The Unified Identity Protocol defines a DID (Decentralized Identifier), which can be resolved (Points to an IOTA address) to a DID Document containing a list of active public keys associated with the Identity. If we adopt this for node identities, they can switch public keys in case of a hack or whatever other reason there is to change keys (Increase security?). What could happen is that nodes track node DID’s, which might list two public keys: One which they use to actively sign transactions and one which is authorized to sign a node DID transaction that changes the other public key. The latter key can be stored offline and allows node identity recovery post key exposure without losing all the mana which has been gathered.
What would need to be changed:
Issuer Id inside the tx layout holds a DID instead of a public key.
Nodes actively cache the current public signing key per node DID (Calling it DID Ledger)
Nodes update the DID Ledger when a transaction happens on the DID associated address, which is signed with a valid signature. (“NodeIdTangle”?)
If I am reading this correctly, payload sizes are going to be dynamic. So I assume transactions only containing a hash have a small payload and bundles are no longer needed. Why are we still thinking in blocks though, can’t a payload be defined in bytes/trytes? Secondly, if payload sizes can differ immensly, shouldn’t Issuer Transaction Counter for rate control be based on the size of the transactions instead of the number? A transaction of 1024 bytes and 8192 bytes should not have the same effect on rate control, right?
Just my 2 cents, let me know if there is any interest in using DID.
This is a good question. The transaction counter is actually helps gossiping/ processing. The rate control will definitely account for the size of transactions. However, measuring the rate of transactions issued by a node will be easier if you are sure you have all the hitherto issued transactions. Thus, a transaction counter helps.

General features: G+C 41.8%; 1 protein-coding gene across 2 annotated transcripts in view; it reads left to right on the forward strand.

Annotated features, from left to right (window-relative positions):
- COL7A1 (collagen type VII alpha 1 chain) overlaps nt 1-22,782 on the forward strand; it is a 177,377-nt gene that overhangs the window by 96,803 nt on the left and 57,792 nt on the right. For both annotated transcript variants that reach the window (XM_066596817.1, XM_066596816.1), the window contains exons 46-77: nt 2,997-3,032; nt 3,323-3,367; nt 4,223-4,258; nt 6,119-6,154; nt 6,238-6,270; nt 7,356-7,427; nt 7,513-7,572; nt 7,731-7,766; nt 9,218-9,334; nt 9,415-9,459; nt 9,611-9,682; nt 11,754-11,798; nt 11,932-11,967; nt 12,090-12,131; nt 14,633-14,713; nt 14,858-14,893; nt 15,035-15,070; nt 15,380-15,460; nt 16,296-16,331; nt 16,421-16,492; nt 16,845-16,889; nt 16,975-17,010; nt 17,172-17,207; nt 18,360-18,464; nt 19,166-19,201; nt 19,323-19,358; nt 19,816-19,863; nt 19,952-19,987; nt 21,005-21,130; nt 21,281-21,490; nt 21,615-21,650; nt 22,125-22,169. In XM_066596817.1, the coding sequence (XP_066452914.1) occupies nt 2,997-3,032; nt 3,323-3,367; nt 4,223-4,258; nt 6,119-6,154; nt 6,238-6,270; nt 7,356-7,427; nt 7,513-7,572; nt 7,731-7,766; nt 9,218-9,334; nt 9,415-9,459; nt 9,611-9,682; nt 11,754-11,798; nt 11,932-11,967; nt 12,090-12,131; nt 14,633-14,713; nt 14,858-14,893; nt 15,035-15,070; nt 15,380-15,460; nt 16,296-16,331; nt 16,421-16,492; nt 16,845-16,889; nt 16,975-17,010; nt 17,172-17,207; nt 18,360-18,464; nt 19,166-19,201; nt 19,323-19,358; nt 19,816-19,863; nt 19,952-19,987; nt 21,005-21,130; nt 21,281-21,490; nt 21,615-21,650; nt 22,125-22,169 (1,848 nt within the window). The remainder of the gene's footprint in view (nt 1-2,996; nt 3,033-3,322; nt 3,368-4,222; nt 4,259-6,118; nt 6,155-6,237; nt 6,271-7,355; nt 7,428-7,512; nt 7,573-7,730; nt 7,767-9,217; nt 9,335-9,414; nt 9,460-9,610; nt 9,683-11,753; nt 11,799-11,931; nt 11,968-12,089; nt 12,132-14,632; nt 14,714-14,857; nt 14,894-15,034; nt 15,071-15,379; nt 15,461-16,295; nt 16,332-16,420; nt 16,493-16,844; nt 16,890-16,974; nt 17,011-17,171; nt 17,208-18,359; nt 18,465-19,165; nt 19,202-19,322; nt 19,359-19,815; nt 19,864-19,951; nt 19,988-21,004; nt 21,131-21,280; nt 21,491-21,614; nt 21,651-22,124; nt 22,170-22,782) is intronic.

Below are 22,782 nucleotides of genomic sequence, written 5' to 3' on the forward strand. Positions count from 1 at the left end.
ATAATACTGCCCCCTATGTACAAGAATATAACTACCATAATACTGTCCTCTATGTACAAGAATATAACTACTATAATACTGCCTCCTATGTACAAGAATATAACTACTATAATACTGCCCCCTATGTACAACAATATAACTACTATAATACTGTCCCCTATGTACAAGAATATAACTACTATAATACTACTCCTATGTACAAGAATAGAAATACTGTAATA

The reason is that IOTA was planned to have one Tangle. One may discern different subtangles, however they can possibly merge together anytime. This allows mobile things to continue to interoperate as they travel through neighborhoods. All things should implement a standard consensus protocol that utilizes bandwidth in best possible way, in a battle against https://en.wikipedia.org/wiki/CAP_theorem.
@hans.moog I see that your transaction design doesn’t suit IOTA. One reason that makes me think so is bandwidth utilization. Final design allows to omit transmission of payload and/or essence (first two parts of a tx) when are not required to reach conclusion about consensus. This is because sufficient info to make decision about fetching (or not) can be set as the first 3 trits of transaction hash.
Also note that trinary hash is practically better than binary hash. The latter would require 4 bits, making the puzzle harder.
Not sure if I understand correctly, but are you saying why do we need blocks, instead of just one byte array? Blocks, each with own type and ledger semantics, are needed for modularity and extendability of the protocol.
You should try to read again and try to understand what the “ontologies concept” means. The “different” tangles that I am talking about are not separate DAG’s but merely “different perspectives” on the same underlying data structure (maybe I should write a post about it).